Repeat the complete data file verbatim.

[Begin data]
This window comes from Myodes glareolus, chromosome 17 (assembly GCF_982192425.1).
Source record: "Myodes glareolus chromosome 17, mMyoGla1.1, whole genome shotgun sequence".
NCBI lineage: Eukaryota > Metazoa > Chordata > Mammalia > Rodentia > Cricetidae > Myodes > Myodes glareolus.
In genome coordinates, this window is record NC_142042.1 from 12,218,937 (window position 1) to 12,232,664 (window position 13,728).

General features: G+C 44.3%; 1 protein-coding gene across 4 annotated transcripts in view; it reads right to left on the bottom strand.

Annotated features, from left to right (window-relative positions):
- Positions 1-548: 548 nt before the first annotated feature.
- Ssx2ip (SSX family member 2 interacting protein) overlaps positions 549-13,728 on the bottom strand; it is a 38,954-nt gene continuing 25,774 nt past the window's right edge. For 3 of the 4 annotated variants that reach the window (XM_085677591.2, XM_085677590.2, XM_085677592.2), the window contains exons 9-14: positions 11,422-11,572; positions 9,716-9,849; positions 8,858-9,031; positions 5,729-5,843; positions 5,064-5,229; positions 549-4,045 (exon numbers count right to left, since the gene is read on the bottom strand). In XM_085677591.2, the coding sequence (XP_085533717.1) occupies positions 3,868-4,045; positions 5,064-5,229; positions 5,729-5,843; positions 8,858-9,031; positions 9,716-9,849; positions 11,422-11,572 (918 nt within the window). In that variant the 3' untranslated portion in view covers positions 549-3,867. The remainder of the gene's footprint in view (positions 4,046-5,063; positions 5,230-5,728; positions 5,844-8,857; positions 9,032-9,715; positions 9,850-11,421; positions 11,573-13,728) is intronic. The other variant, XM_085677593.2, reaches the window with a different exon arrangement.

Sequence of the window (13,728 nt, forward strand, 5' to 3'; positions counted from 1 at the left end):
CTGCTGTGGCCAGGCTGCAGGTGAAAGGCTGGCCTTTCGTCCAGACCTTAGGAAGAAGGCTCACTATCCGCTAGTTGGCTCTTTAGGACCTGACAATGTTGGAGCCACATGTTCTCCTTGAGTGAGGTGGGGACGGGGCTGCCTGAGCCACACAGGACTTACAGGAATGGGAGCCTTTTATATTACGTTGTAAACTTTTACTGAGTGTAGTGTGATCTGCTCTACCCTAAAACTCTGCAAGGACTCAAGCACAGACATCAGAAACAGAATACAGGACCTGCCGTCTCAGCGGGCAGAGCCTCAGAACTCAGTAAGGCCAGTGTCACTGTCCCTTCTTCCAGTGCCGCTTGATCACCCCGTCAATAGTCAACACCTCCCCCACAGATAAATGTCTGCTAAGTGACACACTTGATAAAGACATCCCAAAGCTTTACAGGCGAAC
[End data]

This window comes from Myodes glareolus, chromosome 17 (assembly GCF_982192425.1).
Source record: "Myodes glareolus chromosome 17, mMyoGla1.1, whole genome shotgun sequence".
NCBI lineage: Eukaryota > Metazoa > Chordata > Mammalia > Rodentia > Cricetidae > Myodes > Myodes glareolus.
In genome coordinates, this window is record NC_142042.1 from 12,218,937 (window position 1) to 12,232,664 (window position 13,728).

General features: G+C 44.3%; 1 protein-coding gene across 4 annotated transcripts in view; it reads right to left on the bottom strand.

Annotated features, from left to right (window-relative positions):
- Positions 1-548: 548 nt before the first annotated feature.
- Ssx2ip (SSX family member 2 interacting protein) overlaps positions 549-13,728 on the bottom strand; it is a 38,954-nt gene continuing 25,774 nt past the window's right edge. For 3 of the 4 annotated variants that reach the window (XM_085677591.2, XM_085677590.2, XM_085677592.2), the window contains exons 9-14: positions 11,422-11,572; positions 9,716-9,849; positions 8,858-9,031; positions 5,729-5,843; positions 5,064-5,229; positions 549-4,045 (exon numbers count right to left, since the gene is read on the bottom strand). In XM_085677591.2, the coding sequence (XP_085533717.1) occupies positions 3,868-4,045; positions 5,064-5,229; positions 5,729-5,843; positions 8,858-9,031; positions 9,716-9,849; positions 11,422-11,572 (918 nt within the window). In that variant the 3' untranslated portion in view covers positions 549-3,867. The remainder of the gene's footprint in view (positions 4,046-5,063; positions 5,230-5,728; positions 5,844-8,857; positions 9,032-9,715; positions 9,850-11,421; positions 11,573-13,728) is intronic. The other variant, XM_085677593.2, reaches the window with a different exon arrangement.

Sequence of the window (13,728 nt, forward strand, 5' to 3'; positions counted from 1 at the left end):
CTGCTGTGGCCAGGCTGCAGGTGAAAGGCTGGCCTTTCGTCCAGACCTTAGGAAGAAGGCTCACTATCCGCTAGTTGGCTCTTTAGGACCTGACAATGTTGGAGCCACATGTTCTCCTTGAGTGAGGTGGGGACGGGGCTGCCTGAGCCACACAGGACTTACAGGAATGGGAGCCTTTTATATTACGTTGTAAACTTTTACTGAGTGTAGTGTGATCTGCTCTACCCTAAAACTCTGCAAGGACTCAAGCACAGACATCAGAAACAGAATACAGGACCTGCCGTCTCAGCGGGCAGAGCCTCAGAACTCAGTAAGGCCAGTGTCACTGTCCCTTCTTCCAGTGCCGCTTGATCACCCCGTCAATAGTCAACACCTCCCCCACAGATAAATGTCTGCTAAGTGACACACTTGATAAAGACATCCCAAAGCTTTACAGGCGAAC